Traditionally the term “Farm Pond” means a little fishing hole where the farmer spent his leisure hours drowning worms beneath a bobber. Recently I heard somebody use the term in a different way, and I’m inclined to agree. This new definition uses the word the same way Major League Baseball uses the term, as in “farm team” or “farm system” i.e. a place where a novice goes to hone his skills before he hits the big leagues.
Lake Erie is definitely the big leagues, and when charter boat Captain Tony Denslow wrote this page 20-30 years ago, I thought of him as being in a completely different league than I. Lake Erie can be a perilous place, but that’s where the big ones are. You’re not likely to catch a 27 inch walleye in Oberlin Reservoir (although I’ve seen some impressive Saugeye come out of there). Lake Erie is the fishing equivalent of going on a big game safari in Africa, and we take it for granted that it’s so accessible to us. Still, not every Saturday leaves enough free time to get out on the big water, and I’ve spent many a weekday night tossing spinners and top water plugs at bass that are just as challenging in the little parks near Grafton or Lagrange as they are in the hotspots of the central and western basin.
In my time I’ve thrown spoons at Dolly Varden in the MacKenzie, dropped Damsel flies and Wooly Buggers on the best streams of Wyoming and Montana, lost more shrimp than a Red Lobster waitress in Florida’s coastal surf, teased stripers on Lake of the Ozarks, and pulled spinners past trout from Ontario to B.C., and I wouldn’t know how to do any of those big-time tricks if I hadn’t cast a million lines over the lily pads and cat tails at the Duck Pond on Nickel Plate Diagonal Road as a kid. The fact is that great anglers aren’t made on the big water, they’re made on farm ponds.
When I was a kid, you didn’t see many people fishing the Black River. A century of industrial contamination made the fish inedible, and an expose’ in Newsweek made standing in the water questionable. The eating advisories still exist, but for those who have gotten over their fears of the environmental boogie-man (and most sportsmen are largely catch & release guys anyway) the Black River offers a lot of fun right in the middle of town. Probably the most maligned sport fish is the carp, but until you’ve pulled one in on a fly line or light tackle, don’t judge. Try pink or purple streamers this time of year, the bigger the better.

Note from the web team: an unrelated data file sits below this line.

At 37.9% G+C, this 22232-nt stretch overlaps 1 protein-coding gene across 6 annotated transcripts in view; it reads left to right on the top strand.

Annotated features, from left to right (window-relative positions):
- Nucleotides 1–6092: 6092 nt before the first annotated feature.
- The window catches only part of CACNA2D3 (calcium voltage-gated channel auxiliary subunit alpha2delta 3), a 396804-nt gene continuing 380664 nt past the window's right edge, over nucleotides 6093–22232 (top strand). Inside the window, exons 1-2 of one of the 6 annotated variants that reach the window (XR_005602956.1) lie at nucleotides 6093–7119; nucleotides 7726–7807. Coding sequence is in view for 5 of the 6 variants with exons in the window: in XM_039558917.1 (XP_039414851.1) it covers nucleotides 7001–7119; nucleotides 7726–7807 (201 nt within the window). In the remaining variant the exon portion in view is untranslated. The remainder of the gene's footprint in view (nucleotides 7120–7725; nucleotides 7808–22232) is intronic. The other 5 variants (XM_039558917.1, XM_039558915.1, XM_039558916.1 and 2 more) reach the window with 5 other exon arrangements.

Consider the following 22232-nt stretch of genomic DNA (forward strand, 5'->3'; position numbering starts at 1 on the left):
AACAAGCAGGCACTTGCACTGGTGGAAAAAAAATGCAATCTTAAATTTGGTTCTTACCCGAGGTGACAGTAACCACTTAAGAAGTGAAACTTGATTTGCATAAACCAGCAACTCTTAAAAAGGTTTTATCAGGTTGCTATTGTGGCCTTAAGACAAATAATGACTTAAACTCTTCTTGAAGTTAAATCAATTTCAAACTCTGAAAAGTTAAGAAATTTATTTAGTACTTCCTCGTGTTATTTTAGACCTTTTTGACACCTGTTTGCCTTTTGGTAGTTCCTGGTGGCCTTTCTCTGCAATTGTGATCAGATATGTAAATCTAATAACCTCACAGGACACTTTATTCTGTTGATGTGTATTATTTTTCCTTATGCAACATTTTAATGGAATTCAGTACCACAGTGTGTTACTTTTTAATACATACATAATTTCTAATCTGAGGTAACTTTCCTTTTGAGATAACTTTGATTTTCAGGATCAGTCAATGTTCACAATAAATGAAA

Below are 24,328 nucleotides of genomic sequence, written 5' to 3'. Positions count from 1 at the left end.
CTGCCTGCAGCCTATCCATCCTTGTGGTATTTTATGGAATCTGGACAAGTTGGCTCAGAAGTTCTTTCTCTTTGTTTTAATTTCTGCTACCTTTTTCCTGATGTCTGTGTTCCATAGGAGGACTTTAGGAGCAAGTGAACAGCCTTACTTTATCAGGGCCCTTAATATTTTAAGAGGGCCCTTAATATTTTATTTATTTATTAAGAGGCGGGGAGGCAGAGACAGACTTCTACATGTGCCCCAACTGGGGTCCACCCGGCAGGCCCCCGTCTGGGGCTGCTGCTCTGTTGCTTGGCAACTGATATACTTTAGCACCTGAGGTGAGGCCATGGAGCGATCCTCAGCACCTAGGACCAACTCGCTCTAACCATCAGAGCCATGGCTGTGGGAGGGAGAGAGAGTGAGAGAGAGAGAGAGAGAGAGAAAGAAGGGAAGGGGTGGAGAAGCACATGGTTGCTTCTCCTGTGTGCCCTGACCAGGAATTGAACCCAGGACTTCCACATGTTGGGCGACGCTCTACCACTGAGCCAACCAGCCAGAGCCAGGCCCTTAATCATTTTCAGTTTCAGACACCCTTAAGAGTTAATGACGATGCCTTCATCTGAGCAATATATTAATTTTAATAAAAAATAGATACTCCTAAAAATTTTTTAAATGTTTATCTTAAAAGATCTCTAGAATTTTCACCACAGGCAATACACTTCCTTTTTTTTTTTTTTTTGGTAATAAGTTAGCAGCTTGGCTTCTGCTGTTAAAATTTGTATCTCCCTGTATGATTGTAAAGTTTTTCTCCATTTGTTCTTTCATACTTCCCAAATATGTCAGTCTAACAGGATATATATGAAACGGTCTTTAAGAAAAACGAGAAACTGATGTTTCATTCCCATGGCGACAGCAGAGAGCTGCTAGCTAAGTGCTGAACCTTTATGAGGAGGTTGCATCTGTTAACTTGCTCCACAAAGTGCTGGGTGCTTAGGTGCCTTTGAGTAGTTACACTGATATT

Lorain County Metroparks Duck Pond- Bluegill, bluegill and more bluegill! If you just want to have fun catching light tackle fish that like to fight, this is the place. I can’t count how many times I’ve caught 30 sunfish (and the occasional bass) here. Clear shores, high banks, and easy access, this isn’t just a “farm” pond, it’s the batting cage for fishing!
Spencer Lake Wildlife Area – Actually two lakes, and a terrific place to get practice with your small boat. Man-made lakes with lots of stumps and cover offer you some challenges that will pay off in bass and crappie. However, if you just want to light the Coleman lantern, rig up a chicken liver and go for catfish all night, it’s a fine place for that too. Wheelchair accessible with two nice docks and lots of shoreline to give you a variety of casting presentations.
Wellington Upland Reservation- This place is like a secret, practically. Lots of shoreline, several docks, and free paddle boats! One of the naturalists tells me when they did an electro-fishing survey, lots of bass up to FIVE pounds were found!
Vermillion River- This is an excellent place to play in the big leagues close to home. Lorain County sits at the apex of Steelhead Alley, and the Vermillion is visited by serious steelhead pros from around the world. With public access from Lorain County Metroparks Mill Hollow/Bacon Woods Reservation, this is a great place to get the feel of casting on a big river, with big rewards. In season you may find it very crowded, this is the real thing, but it’s a great place to learn the ropes. Get Outdoors!